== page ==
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Manic depression: suspect gene acquitted.

Manic depression: Suspect gene acquitted

A 1987 study of manic-depressive illness among six generations of an Amish family showed strong evidence that a single gene -- its presence inferred from two "marker" gene --carried the disorder. Further study of the family now casts serious doubt on that particular link, while leaving open the possibility that manic depression has some yet-unindentified genetic basis.

The 1987 study analyzed the correlation between manic depression, also known as bipolar affective disorder, and two genes on chromosome 11 (SN: 2/28/87, p.132). Researchers found that family members with manic depression were likely to have particular forms of an insulin gene and of a gene associated with benign tumors. Neither of these marker genes appeared to cause manic depression, but the correlation suggested that a gene involved in manic depression lay near them on the same chromosome.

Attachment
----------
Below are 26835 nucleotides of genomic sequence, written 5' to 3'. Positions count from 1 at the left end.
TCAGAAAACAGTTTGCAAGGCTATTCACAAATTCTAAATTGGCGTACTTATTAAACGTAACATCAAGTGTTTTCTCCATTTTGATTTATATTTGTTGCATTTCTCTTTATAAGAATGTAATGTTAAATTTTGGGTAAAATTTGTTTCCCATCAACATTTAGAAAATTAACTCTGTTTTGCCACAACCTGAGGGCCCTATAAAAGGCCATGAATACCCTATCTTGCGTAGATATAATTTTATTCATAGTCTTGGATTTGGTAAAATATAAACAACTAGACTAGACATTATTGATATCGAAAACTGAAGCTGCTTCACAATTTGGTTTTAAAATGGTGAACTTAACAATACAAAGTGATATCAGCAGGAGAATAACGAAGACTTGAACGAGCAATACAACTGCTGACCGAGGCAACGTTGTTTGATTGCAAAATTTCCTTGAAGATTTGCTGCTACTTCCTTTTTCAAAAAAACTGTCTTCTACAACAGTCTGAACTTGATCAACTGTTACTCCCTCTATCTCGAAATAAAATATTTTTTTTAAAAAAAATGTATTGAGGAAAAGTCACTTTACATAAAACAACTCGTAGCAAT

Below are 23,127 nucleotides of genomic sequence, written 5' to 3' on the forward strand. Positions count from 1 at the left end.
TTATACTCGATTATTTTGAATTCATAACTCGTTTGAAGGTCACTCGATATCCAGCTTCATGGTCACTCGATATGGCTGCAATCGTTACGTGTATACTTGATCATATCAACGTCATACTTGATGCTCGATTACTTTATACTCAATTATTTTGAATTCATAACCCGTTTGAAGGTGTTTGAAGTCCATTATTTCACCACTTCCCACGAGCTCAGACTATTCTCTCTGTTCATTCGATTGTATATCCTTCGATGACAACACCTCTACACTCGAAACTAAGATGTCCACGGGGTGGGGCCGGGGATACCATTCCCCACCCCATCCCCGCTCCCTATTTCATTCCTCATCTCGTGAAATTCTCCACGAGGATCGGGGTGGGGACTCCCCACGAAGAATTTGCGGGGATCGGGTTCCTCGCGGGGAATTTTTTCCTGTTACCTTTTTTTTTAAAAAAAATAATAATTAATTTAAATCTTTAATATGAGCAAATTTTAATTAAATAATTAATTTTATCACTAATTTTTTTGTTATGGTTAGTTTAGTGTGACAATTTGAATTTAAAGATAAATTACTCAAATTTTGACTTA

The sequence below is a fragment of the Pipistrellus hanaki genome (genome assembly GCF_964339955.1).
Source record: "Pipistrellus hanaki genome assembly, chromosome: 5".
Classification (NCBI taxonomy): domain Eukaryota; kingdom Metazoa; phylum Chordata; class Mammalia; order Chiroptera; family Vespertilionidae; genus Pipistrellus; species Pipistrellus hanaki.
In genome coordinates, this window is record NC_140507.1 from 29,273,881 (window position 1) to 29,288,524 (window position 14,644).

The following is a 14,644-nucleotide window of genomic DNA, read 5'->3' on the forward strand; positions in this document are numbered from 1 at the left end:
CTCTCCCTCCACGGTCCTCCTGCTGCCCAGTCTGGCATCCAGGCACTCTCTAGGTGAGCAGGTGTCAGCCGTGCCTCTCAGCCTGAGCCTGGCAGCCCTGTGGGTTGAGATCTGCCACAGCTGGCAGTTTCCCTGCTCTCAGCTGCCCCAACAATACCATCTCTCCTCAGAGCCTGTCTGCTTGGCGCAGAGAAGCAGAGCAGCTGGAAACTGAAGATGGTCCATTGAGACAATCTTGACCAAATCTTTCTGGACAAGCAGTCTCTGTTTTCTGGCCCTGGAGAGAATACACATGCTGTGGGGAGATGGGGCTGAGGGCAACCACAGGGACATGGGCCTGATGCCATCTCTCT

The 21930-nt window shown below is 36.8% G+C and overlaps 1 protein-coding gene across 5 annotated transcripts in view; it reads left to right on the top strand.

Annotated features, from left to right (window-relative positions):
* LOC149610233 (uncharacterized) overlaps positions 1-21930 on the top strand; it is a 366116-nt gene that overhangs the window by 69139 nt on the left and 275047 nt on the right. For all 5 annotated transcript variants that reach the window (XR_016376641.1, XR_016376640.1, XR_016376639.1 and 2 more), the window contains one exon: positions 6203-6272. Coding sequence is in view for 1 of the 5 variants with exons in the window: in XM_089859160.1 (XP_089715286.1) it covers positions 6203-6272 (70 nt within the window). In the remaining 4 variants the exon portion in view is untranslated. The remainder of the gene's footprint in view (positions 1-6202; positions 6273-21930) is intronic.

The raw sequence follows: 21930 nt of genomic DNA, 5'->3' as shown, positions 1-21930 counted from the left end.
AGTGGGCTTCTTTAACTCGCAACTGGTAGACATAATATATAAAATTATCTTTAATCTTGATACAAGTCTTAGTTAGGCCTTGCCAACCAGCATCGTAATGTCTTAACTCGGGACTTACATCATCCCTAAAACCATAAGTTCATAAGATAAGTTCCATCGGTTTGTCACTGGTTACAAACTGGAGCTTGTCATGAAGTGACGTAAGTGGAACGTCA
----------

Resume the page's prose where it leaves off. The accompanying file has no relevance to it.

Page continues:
The new study, reported in the Nov. 16 NATURE, adds 39 people from five generations to the original 81-member pedigree. It also incorporates new data on some family members studied earlier. Since the original study, one participant has become manic-depressive and another has developed major depressive disorder. In 10 other original subjects, investigations had analyzed only one of the two marker genes.

When the researchers took these factors into account in reexamining the link between manic depression of the two marker genes, they found that the likelihood of a single gene on chromosome 11 carrying the disorder in this family dropped u,000-fold, says study leader Steven M. Paul of the National Institute of Mental Health in Bethesda, Md. Although the updated study does not absolutely rule out this possibility, it makes it so unlikely as to be "unpublishable," paul says.

The revised pedigrees still indicate manic depression has some sort of genetic basis, he syas. It may involve more than one gene or a single gene on another chromosome, he suggests.

The Old Amish, members of a religious sect in Pennsylvania, number approximatley 15,000 in large, well--documented families descended from 30 pioneer couples. Consequently scientists view then as ideal subjects for genetic studies. And because very few Amish abuse alhohol or drugs, researchers cna study their mental illness without these confounding factors.
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Author:McKenzie, A.
Publication:Science News
Date:Nov 18, 1989
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